The Baylor Libraries serve a wide range of users: students, faculty and staff of our fine university and the greater Central Texas area, for starters. In fact, almost a million visitors come into the Central Libraries buildings every year. But sometimes we get the opportunity to connect on a personal level with a patron, and in the case of a recent visit by Victor Kramer, it's a connection with a personal tie.

Mr. Kramer is the nephew of Thomas C. Feuerstein, a 1952 Baylor graduate and longtime theater, speech and drama instructor. Feuerstein's materials were donated to the Central Libraries Special Collections, and Mr. Kramer contacted Central Libraries Director Beth Farwell for a chance to see them in person. Beth, Victor, his wife Dewey and special collections manager Andrea Turner spent time last week looking through the collection of unique materials from Thomas Feuerstein's academic and professional career, including scrapbooks, personal correspondence and Baylor memorabilia from the 1950s.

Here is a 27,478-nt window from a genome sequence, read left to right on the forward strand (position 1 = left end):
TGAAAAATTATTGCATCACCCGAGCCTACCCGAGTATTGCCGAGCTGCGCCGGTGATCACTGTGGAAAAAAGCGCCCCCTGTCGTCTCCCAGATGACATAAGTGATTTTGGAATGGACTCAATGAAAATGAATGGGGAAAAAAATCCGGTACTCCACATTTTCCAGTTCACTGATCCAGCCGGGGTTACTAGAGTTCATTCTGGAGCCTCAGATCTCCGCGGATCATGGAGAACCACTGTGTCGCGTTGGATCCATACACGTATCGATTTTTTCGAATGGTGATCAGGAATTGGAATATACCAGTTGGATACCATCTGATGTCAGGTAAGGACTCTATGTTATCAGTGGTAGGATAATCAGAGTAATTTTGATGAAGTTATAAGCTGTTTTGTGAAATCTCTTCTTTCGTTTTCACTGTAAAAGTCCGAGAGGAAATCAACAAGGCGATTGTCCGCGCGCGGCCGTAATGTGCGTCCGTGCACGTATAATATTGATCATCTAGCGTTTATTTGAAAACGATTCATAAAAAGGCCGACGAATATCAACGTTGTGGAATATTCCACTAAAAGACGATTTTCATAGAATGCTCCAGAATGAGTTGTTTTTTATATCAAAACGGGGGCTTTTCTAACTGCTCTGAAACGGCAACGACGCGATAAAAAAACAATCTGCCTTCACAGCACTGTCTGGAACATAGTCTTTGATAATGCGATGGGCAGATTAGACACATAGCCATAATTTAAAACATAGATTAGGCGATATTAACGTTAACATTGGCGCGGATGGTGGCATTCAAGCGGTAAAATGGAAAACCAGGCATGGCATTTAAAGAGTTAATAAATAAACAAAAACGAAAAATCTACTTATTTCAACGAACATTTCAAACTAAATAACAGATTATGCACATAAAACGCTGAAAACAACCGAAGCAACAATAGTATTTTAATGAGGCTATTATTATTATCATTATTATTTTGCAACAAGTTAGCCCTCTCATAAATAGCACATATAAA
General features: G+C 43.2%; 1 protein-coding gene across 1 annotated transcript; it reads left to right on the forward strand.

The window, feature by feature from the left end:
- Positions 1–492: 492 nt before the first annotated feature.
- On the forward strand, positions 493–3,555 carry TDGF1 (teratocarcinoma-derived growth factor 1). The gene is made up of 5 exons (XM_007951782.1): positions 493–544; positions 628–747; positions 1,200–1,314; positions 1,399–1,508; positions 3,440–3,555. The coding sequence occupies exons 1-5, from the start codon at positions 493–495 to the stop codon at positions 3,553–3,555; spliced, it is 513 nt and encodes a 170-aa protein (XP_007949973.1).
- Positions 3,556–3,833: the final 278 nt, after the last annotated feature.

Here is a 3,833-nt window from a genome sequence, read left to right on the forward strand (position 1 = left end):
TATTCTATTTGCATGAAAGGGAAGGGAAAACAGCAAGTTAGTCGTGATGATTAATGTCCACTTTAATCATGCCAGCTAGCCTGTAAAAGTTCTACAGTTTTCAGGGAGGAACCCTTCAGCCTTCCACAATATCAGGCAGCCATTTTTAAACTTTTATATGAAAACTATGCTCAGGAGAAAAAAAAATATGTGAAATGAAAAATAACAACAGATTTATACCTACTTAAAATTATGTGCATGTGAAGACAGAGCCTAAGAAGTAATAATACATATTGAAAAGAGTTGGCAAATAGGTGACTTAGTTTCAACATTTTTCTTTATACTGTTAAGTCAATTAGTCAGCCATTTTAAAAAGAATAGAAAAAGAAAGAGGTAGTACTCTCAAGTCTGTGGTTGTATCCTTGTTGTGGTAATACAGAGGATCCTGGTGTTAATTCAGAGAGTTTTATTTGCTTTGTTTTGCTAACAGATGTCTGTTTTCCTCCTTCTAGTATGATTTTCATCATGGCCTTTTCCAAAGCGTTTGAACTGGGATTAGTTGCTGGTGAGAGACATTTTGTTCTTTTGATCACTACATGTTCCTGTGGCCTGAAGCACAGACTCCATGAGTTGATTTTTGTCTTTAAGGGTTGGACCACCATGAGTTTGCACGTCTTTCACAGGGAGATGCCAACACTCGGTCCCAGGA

We wanted to show off some photos of the meeting as a look into one of the many ways our Central Libraries interact with our patrons on a daily basis.

In 2018, Moody Memorial Library will celebrate its 50th anniversary as Baylor University’s main campus library. In advance of that significant milestone, the Baylor Libraries have secured a $100,000 grant from the Moody Foundation to begin renovations and upgrades to the historic structure’s first floor.